Grade Your Doctor

There was an old joke from one of my favorite comedians, George Carlin, who said, "Somewhere in the world, there is the worlds' worst doctor....and someone has an appointment with him tomorrow."

That lead me to wonder about the competency of some out there and if there was a way to grade them or at least see their report cards. Let's face it, doctors are not Gods. They are human and they make mistakes. They have personalities, moods, some bad, some good.

Answer these questions:

1. Are you happy with your doctor?

2. Does he have a good bedside manner?

3. Is he always in a hurry?

4. Is the waiting long in the office?

5. Are the office hours something you are comfortable with?

6. Does he remember who you are when you see him?

7. Does he seem forgetful on the medications you're taking or offer you prescriptions you told him in the past you are allergic to? That has happened to a lot of people I know.

8. Is he rude?

9. Do you understand him when he speaks? Maybe he has an accent.

10. Does he understand you when you speak? Maybe you have an accent and he doesn't speak your native tongue.

Your doctor should be like a family member. You should both be on the same page and communicate effectively because if things ever get serious with your health, you want someone on your side you can understand and who understands you.

Your doctor at the very least should respect you, treat you with kindness and empathy, be understanding and compassionate, offering you the best care he can give, while remembering who you are or at least know how to read your file well enough to make you feel at ease, especially if you've been going to him for a while.

He should be able to answer any question you have. The elderly sometimes feel intimidated by doctors, putting all their faith in them and not being assertive enough. It wouldn't hurt to stop in with your elderly parents or grandparents to ensure they are being well treated. Sometimes when staff see there is family readily available, the attitude does change for the better. And that makes the patient feel good knowing that family is on their corner. Sometimes the elderly are too proud to ask and ashamed by their limitations to ask for help.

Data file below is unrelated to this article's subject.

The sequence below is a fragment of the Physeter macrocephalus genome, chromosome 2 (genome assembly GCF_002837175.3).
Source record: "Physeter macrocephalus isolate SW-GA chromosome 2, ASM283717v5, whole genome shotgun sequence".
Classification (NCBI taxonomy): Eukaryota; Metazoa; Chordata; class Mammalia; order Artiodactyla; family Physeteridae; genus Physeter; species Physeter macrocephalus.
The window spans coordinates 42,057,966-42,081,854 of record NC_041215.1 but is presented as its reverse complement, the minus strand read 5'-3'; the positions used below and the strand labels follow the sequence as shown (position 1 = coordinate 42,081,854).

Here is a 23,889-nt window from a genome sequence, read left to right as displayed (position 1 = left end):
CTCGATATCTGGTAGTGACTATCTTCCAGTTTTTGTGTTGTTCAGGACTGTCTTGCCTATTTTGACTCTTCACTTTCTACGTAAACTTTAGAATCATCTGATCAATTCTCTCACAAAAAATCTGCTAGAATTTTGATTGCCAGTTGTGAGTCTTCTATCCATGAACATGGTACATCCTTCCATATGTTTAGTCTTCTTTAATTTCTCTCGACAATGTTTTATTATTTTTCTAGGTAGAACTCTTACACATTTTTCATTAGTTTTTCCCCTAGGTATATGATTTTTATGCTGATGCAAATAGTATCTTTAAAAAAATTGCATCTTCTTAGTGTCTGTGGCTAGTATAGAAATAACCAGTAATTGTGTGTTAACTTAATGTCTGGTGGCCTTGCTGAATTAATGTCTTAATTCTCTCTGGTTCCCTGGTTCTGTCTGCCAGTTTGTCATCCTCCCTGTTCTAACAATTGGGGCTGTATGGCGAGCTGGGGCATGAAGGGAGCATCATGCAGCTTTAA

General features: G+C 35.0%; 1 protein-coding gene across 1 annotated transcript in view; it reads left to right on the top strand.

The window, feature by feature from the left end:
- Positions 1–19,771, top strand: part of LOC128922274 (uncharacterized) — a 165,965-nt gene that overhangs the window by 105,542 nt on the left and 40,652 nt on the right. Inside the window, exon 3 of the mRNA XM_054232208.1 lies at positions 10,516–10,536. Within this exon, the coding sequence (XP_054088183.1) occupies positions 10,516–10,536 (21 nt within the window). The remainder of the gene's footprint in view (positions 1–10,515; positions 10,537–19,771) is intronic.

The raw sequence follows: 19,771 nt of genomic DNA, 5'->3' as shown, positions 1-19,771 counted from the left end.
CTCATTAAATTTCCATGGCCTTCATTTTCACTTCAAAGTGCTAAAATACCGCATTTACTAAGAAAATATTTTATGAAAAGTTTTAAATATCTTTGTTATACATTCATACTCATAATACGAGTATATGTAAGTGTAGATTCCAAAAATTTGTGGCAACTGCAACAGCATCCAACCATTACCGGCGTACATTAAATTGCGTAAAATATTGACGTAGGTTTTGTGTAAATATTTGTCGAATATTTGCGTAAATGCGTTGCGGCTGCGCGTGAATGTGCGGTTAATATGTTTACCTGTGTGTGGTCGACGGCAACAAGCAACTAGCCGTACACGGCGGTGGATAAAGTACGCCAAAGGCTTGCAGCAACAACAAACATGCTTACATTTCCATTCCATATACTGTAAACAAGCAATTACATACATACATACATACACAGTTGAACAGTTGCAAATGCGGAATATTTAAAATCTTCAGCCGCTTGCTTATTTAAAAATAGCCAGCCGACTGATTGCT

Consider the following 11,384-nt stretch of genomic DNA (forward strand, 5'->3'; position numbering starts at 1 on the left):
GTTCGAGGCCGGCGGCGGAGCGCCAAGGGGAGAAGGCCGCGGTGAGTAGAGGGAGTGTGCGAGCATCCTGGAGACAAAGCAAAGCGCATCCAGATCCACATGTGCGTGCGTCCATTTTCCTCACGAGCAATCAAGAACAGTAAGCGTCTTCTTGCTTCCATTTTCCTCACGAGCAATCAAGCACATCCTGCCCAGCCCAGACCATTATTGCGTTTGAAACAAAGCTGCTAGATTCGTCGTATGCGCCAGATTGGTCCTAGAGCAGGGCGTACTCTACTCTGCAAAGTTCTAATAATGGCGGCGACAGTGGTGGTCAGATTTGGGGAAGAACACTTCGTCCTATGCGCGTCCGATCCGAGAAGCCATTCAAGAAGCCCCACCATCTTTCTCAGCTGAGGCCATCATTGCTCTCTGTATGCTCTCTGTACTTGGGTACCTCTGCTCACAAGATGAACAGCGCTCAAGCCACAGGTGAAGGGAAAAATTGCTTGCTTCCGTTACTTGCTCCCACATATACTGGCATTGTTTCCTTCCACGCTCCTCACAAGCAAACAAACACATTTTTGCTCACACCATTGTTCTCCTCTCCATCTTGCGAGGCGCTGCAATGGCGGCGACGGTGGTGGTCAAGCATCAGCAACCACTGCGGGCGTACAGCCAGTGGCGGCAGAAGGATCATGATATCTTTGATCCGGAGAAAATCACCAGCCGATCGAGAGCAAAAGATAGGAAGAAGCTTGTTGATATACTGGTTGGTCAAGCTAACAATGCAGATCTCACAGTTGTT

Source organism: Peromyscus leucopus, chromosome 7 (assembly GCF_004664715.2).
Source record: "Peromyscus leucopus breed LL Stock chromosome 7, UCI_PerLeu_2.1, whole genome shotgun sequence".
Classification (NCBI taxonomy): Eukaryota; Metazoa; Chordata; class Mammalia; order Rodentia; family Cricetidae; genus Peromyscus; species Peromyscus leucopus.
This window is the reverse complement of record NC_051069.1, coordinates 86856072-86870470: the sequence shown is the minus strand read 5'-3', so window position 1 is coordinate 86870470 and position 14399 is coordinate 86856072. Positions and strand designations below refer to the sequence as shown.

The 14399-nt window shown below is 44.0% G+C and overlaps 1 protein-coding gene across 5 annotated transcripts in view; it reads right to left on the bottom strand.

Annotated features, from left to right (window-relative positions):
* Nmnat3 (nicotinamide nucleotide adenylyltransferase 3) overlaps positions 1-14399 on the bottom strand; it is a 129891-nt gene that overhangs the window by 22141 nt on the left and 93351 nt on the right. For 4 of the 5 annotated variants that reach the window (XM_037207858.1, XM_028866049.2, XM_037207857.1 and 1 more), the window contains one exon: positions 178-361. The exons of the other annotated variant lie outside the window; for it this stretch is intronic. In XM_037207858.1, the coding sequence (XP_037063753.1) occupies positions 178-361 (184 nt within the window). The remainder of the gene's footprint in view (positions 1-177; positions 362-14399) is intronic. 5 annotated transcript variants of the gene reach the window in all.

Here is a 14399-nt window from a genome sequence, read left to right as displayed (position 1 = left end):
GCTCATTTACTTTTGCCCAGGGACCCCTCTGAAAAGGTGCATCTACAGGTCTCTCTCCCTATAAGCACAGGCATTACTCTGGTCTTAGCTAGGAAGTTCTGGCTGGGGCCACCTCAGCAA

Before you visit your doctor, write a list of all the questions you have, any new treatments you may have heard of on the news or online and ask questions. Don't worry how many patients are in the lobby waiting to be seen. He is with you now and it is your turn. Make sure he answers every question to your satisfaction. If you need it further explained, maybe he can have the nurse explain it better but he should be able to explain it himself. And whatever you do, do not leave until you are completely satisfied he has answered in a way you understand. You should never leave the office with questions about your own health.

And if you feel you were treated poorly, let someone know. There is no excuse for bad bedside manner. It doesn't matter how good the doctor is at his profession. If he can't treat his patients with the utmost respect, you don't need to fund his Mercedes.

Are you not happy with your doctor? Do you need to find another? Do you simply want to check up on the one you have?

Below is a link of a report card for physicians. Put in his/her name, city/state and begin your search. When their picture pops up (some don't share their pics), click on "Patient Satisfaction", which gives patient reviews.

This is also something you should do if you leave unhappy; Always leave a review. It makes it easier for the next person who may want to check him out. Why should he get all the business if he isn't doing a good job? Play it forward and share your opinions with the rest of us.

http://www.healthgrades.com/


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Comments 2 comments

Rosana Modugno profile image

Rosana Modugno 4 years ago from 10th Kingdom Author

Thank you so much. I appreciate your comment. :)


Junaid Ghani profile image

Junaid Ghani 4 years ago from Karachi, Pakistan

Before any patient visiting doctor, I think the doctor must answer these 10 questions you mentioned. I am not doctor yet but this is the time for thinking for doctors that how they treat patients of their locality. Great hub by the way :)

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